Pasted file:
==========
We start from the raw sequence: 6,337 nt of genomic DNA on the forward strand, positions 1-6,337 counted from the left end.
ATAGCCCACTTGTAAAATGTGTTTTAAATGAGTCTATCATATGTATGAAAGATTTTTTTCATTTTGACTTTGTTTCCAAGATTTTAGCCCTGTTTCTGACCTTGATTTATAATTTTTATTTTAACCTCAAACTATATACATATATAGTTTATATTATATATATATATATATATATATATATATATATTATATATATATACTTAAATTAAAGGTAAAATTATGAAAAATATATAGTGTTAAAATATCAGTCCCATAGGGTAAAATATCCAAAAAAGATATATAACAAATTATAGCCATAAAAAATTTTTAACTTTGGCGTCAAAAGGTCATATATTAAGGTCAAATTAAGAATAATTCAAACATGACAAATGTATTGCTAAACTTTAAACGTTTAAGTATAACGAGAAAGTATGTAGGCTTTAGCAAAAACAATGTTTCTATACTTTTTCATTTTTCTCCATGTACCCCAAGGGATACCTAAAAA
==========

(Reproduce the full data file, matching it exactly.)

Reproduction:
We start from the raw sequence: 6,337 nt of genomic DNA on the forward strand, positions 1-6,337 counted from the left end.
ATAGCCCACTTGTAAAATGTGTTTTAAATGAGTCTATCATATGTATGAAAGATTTTTTTCATTTTGACTTTGTTTCCAAGATTTTAGCCCTGTTTCTGACCTTGATTTATAATTTTTATTTTAACCTCAAACTATATACATATATAGTTTATATTATATATATATATATATATATATATATATATATTATATATATATACTTAAATTAAAGGTAAAATTATGAAAAATATATAGTGTTAAAATATCAGTCCCATAGGGTAAAATATCCAAAAAAGATATATAACAAATTATAGCCATAAAAAATTTTTAACTTTGGCGTCAAAAGGTCATATATTAAGGTCAAATTAAGAATAATTCAAACATGACAAATGTATTGCTAAACTTTAAACGTTTAAGTATAACGAGAAAGTATGTAGGCTTTAGCAAAAACAATGTTTCTATACTTTTTCATTTTTCTCCATGTACCCCAAGGGATACCTAAAAA